Acquired spondylolisthesis describes all cases of vertebral migration that are not congenital or linked to a congenital irregularity. Most listhesis is considered to be acquired, although the debate rages on about the accuracy of this belief, since many congenital contributors are never observed or diagnosed prior to the discovery of the listhesis.
Acquired listhesis can occur from many reasons and can produce a wide range of clinical pictures of vertebral migration. Every case of vertebral slippage is unique in its origin, progression, prognosis and presentation. Therefore, it is difficult to categorize an average case of spondylolisthesis, except to say that most minor to moderate severities are usually self-limiting, not symptomatic and not in need of any dramatic medical intervention.
This essay examines some of the more common causes of acquired listhesis conditions and also discusses why many experts consider a much higher percentage of all cases to be congenitally-motivated, rather than acquired.
Acquired Spondylolisthesis Definitions
Technically, all cases of spondylolisthesis are acquired, either before or after birth, due to some causative process. However, the accepted medical definition of acquired spondylolisthesis is restricted to include cases that are not present from birth and not related to spinal defects that were present from birth, such as congenital spondylolysis, joint abnormalities or atypical curvature issues.
Therefore, acquired listhesis includes cases that are direct results of developed spinal abnormalities due to non-specific injury or degeneration, the results of general aging of the vertebral column, the result of facet joint pathology or the result of degenerative ligamentous issues.
Acquired Spondylolisthesis Causations
Spondylolisthesis can be caused after birth by a verity of non-congenital conditions that might create the ideal circumstances for vertebral migration to occur:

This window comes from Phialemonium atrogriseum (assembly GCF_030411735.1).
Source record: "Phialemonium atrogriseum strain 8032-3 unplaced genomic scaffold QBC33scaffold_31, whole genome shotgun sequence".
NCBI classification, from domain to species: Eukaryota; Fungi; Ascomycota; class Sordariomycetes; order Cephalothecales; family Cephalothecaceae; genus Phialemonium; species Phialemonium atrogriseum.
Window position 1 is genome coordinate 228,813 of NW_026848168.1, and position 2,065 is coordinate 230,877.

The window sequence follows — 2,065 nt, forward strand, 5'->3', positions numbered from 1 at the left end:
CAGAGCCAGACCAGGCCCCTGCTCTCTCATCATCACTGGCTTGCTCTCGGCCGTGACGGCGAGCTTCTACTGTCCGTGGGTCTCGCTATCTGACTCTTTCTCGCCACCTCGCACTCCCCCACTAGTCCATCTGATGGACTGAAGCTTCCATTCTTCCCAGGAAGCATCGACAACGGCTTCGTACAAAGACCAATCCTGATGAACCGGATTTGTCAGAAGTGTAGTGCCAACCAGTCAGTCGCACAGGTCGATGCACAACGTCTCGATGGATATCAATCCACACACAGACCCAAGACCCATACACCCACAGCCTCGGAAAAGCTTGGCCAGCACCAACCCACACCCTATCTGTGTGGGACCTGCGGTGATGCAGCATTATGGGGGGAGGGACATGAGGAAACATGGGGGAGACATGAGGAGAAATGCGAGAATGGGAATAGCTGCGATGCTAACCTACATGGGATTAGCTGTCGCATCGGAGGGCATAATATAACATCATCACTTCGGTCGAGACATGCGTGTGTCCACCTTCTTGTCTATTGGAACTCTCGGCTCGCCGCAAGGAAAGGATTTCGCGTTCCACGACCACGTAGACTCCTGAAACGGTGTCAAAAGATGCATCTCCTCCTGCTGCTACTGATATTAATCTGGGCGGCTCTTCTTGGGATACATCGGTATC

Hypermobile joints might dispose specific individuals to develop spondylolisthesis as the joints become unstable due to their extended and atypical range of motion.
Ligament laxity can allow vertebral bones to migrate forward or rearward, but usually to a conservative and self-limiting degree.
Facet joint injury or degeneration can contribute to vertebral listhesis, most often of the anterolisthesis variety.
Fracture to the vertebral bones can facilitate spondylolisthesis, especially when it occurs at or near the pars interarticularis.
Severe scoliosis, hyperkyphosis or hyperlordosis can contribute to the development of secondary listhesis in some cases.
General spinal aging, including the high incidence of bone porosity in the elderly, is a common cause of vertebral slippage in the senior population. Compression fractures often precede listhesis and can facilitate multiple spondylolisthesis in some instances.
Acquired Spondylolisthesis Controversy
Many experts in spondylolisthesis diagnosis and treatment have theories that link far more cases of listhesis to congenital abnormalities than is currently accepted by the majority of medical clinicians. These doctors cite suspicions that many patients probably demonstrate various types of structural irregularities in the spine that are formed before birth, although these abnormalities are subtle, non-symptomatic and never discovered. Instead, these atypical structural formations lead to the development of spondylolisthesis at some point in life, and are therefore no longer able to be diagnosed in most cases, as the vertebral migration has already erased their telltale evidence.
Many of these same doctors, as well as other doctors who do not necessarily embrace this more prevalent incidence of congenial secondary causation, believe that a genetic link to spondylolisthesis exists, making some people far more susceptible to developing the condition due to many possible contributing factors. This genetic information has not been positively identified or segregated, but the future is hopeful that this gene-based evidence might become clearer. If a DNA link to spondylolisthesis can be removed from a person’s genetic code, then doctors might be able to prevent vertebral listhesis before it happens and possibly even increase general resistance to the condition from typical spinal degeneration associated with old age.